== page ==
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What Government and Business Should Learn from DAOs

Decentralized Autonomous Organizations (DAOs) are entities that do not require a centralized system of governance to function, instead relying on their members to run the network.

Historically, governments and businesses have not deployed decentralized decision-making for both practical and traditional reasons; however, by mobilizing the incentivization enabled by blockchains and incorporating the principles of game theory, DAOs are able to harness the collective wisdom of their members to achieve higher levels of productivity and efficiency, traits that should interest legacy organizations.

A Matter of Incentive

The somewhat radical notion of decentralized organization is exemplified in the prediction market Augur, which is currently in beta testing. The platform is derived from the idea that the combined predictions of the crowd will be closer to the actual outcome of an event than the prediction made by any single individual.

The result is an efficient forecasting tool and correlated opportunities for real-money trading. Because Augur is founded on a belief in the “wisdom of the crowd,” the platform depends on its individual members to make good judgments. To say it another way, Augur’s forecasting tool would lose value if a significant portion of its members used poor judgment when voting on potential outcomes. So, how does Augur ensure its members behave in a manner that supports the overall organization? The short answer: game theory.

Game theory predicts that rational actors tend to make choices that result in higher rewards and less punishment. As described in Augur’s white paper, “Those who forecast the outcome correctly win money, and those who forecast incorrectly lose money.”

In accordance with game theory principles, if an Augur speculator fails to guess an outcome correctly, due to either carelessness or bad intent, they suffer economic consequences (i.e., punishment). On the other hand, if the speculator guesses an outcome correctly, they win economic rewards.

Instead of relying on a centralized system to determine the correct outcome of events, Augur again relies on members of its community, called “reporters.” To use an example: if the question was, “Will Obama win the presidency in 2012?” reporters would note an outcome of “yes” once the event occurred. The consensus of the reporters’ findings is considered to be the actual outcome of the event. Like the built-in incentives encouraging good behavior from speculators, reporters earn rewards in the form of Augur’s native token, the reputation (REP), for noting true outcomes, and lose REP for noting false outcomes.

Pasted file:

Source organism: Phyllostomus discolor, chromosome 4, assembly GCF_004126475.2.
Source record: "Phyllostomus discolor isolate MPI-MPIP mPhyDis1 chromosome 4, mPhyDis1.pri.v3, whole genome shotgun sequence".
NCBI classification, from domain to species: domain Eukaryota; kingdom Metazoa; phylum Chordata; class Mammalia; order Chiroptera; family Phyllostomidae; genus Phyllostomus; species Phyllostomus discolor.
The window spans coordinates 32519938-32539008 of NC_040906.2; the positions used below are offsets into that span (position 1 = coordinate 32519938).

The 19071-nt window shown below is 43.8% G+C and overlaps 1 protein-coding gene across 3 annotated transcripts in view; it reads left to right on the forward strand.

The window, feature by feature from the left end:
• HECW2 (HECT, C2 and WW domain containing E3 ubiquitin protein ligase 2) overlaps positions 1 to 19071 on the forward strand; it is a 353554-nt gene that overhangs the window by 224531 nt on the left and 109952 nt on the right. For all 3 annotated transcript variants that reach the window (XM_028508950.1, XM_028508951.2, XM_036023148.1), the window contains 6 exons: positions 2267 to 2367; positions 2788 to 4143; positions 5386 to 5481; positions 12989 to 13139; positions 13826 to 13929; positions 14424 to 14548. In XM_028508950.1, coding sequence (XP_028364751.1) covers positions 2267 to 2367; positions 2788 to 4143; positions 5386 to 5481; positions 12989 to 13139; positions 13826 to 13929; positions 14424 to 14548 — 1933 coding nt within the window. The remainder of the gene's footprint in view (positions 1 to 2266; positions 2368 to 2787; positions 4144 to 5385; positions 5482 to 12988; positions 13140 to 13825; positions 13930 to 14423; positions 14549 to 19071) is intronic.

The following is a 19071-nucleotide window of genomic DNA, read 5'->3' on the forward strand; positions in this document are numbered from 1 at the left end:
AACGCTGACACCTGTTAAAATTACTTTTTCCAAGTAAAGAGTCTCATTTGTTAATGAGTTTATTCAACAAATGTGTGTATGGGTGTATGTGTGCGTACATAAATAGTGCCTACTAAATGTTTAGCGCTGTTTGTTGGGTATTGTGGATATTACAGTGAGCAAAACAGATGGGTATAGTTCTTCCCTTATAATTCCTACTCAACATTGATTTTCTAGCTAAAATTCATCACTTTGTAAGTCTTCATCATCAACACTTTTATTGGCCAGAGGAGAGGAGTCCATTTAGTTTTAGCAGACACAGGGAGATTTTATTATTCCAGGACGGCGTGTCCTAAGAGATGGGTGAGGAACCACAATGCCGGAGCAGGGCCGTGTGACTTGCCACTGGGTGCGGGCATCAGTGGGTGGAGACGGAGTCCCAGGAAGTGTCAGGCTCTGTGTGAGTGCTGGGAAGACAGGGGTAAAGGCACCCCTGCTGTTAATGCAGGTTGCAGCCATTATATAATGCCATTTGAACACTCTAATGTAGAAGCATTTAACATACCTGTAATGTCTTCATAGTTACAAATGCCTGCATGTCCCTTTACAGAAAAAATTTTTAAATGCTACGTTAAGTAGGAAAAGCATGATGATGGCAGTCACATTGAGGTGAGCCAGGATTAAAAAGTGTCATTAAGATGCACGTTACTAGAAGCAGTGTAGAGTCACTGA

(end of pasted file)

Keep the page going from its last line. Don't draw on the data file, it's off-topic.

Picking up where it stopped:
Betting on Decentralization

Though most blockchain startups are not pure DAOs, many deploy the principles of game theory to endow their members with extraordinary decision-making capabilities. Platforms such as Steemit, Storj and Viuly channel the principles of game theory to incentivize members to act in ways that benefit the entire network, and dissuade detrimental and malicious behavior. In many token-based platforms, holders are vested in the success of the network because their tokens increase in value when the network thrives, and decrease in value when the network struggles.

In a grand demonstration of confidence, Augur may soon invite its members to bet for or against its own success by presenting them with the provocative question “Will Augur be hacked?”

If Augur’s sensational test market succeeds, both government and corporate entities would do well to take a hard look at the value of DAOs and the role blockchain technology plays in incentivizing productive behavior throughout an organization.

Of course, legacy institutions will have to think long and hard about how best to apply the principles being leveraged by Augur for their own purposes. The application of game theory through a decentralized, autonomous agent for financial institutions, in which price speculation is already a regular practice, seems clear. Whether governments could find a way to automate and decentralize their voting or other processes is a thornier issue.

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